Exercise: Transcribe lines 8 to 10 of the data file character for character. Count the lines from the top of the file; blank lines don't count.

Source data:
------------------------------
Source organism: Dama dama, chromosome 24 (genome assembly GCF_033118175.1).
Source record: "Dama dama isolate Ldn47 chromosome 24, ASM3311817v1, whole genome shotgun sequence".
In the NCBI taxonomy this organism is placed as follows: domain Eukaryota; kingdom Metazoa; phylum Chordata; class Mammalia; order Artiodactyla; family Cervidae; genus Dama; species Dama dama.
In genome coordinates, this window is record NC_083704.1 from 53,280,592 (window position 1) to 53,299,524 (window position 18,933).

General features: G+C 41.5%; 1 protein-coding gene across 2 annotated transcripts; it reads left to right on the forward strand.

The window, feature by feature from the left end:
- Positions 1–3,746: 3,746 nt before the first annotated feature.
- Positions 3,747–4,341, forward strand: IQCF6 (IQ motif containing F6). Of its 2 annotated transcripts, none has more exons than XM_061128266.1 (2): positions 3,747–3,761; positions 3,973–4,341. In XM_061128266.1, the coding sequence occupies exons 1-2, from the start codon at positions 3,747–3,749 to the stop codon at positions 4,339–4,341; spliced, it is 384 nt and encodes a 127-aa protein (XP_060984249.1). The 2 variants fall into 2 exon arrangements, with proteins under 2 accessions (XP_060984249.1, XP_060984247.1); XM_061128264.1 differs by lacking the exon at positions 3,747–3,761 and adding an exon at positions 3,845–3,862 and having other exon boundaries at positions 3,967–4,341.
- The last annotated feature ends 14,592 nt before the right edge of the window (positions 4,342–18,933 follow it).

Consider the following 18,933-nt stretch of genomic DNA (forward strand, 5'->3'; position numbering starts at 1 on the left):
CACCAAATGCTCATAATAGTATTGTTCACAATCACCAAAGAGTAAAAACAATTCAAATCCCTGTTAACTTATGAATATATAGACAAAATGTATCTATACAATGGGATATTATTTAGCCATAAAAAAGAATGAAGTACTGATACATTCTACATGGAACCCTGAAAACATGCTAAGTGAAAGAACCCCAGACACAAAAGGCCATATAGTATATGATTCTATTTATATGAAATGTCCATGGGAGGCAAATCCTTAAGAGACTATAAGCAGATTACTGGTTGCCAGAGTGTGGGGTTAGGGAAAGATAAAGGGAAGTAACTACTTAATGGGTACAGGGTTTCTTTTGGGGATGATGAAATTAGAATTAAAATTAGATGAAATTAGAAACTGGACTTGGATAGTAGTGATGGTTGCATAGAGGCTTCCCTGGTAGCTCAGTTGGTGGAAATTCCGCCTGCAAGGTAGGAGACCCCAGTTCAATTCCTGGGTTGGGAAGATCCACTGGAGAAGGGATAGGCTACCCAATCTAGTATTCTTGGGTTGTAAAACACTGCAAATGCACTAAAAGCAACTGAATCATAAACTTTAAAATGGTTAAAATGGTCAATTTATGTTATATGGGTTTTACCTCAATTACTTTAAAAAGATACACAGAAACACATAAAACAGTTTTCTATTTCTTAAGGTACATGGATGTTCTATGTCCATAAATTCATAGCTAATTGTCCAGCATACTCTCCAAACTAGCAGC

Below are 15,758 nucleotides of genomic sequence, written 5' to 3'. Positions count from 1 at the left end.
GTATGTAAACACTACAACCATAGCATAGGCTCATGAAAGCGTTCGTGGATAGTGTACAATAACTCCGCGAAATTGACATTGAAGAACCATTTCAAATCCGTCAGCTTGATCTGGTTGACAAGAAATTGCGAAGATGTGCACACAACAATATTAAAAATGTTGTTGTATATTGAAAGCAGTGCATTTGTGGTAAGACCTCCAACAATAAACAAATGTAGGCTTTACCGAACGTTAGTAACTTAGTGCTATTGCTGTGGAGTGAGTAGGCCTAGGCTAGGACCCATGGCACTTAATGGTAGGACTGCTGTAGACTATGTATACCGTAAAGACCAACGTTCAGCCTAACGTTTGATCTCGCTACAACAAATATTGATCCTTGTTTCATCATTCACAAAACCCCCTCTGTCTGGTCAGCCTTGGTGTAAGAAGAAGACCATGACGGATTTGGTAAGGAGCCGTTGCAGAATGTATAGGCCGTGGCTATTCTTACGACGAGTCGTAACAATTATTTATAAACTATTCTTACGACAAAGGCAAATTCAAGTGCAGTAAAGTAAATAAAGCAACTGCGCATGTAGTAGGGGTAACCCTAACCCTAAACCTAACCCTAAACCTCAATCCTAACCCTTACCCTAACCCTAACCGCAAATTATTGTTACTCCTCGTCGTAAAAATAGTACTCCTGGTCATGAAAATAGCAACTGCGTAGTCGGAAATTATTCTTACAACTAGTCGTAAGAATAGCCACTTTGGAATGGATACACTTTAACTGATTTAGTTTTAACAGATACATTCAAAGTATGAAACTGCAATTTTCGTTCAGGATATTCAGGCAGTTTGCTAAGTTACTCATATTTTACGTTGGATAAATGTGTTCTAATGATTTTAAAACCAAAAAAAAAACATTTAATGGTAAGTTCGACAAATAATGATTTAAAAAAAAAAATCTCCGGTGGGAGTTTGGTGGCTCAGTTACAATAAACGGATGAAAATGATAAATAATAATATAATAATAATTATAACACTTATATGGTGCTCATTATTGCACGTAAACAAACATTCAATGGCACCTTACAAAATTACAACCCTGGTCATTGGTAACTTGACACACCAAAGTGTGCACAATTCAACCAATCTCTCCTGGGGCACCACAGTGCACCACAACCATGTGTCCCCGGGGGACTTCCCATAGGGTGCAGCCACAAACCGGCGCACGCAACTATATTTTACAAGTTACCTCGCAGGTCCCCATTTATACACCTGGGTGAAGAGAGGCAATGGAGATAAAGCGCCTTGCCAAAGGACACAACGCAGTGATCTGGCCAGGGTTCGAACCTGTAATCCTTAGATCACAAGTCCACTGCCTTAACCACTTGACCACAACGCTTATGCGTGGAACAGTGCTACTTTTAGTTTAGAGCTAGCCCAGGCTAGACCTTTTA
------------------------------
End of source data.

- Positions 3,747–4,341, forward strand: IQCF6 (IQ motif containing F6). Of its 2 annotated transcripts, none has more exons than XM_061128266.1 (2): positions 3,747–3,761; positions 3,973–4,341. In XM_061128266.1, the coding sequence occupies exons 1-2, from the start codon at positions 3,747–3,749 to the stop codon at positions 4,339–4,341; spliced, it is 384 nt and encodes a 127-aa protein (XP_060984249.1). The 2 variants fall into 2 exon arrangements, with proteins under 2 accessions (XP_060984249.1, XP_060984247.1); XM_061128264.1 differs by lacking the exon at positions 3,747–3,761 and adding an exon at positions 3,845–3,862 and having other exon boundaries at positions 3,967–4,341.
- The last annotated feature ends 14,592 nt before the right edge of the window (positions 4,342–18,933 follow it).

Consider the following 18,933-nt stretch of genomic DNA (forward strand, 5'->3'; position numbering starts at 1 on the left):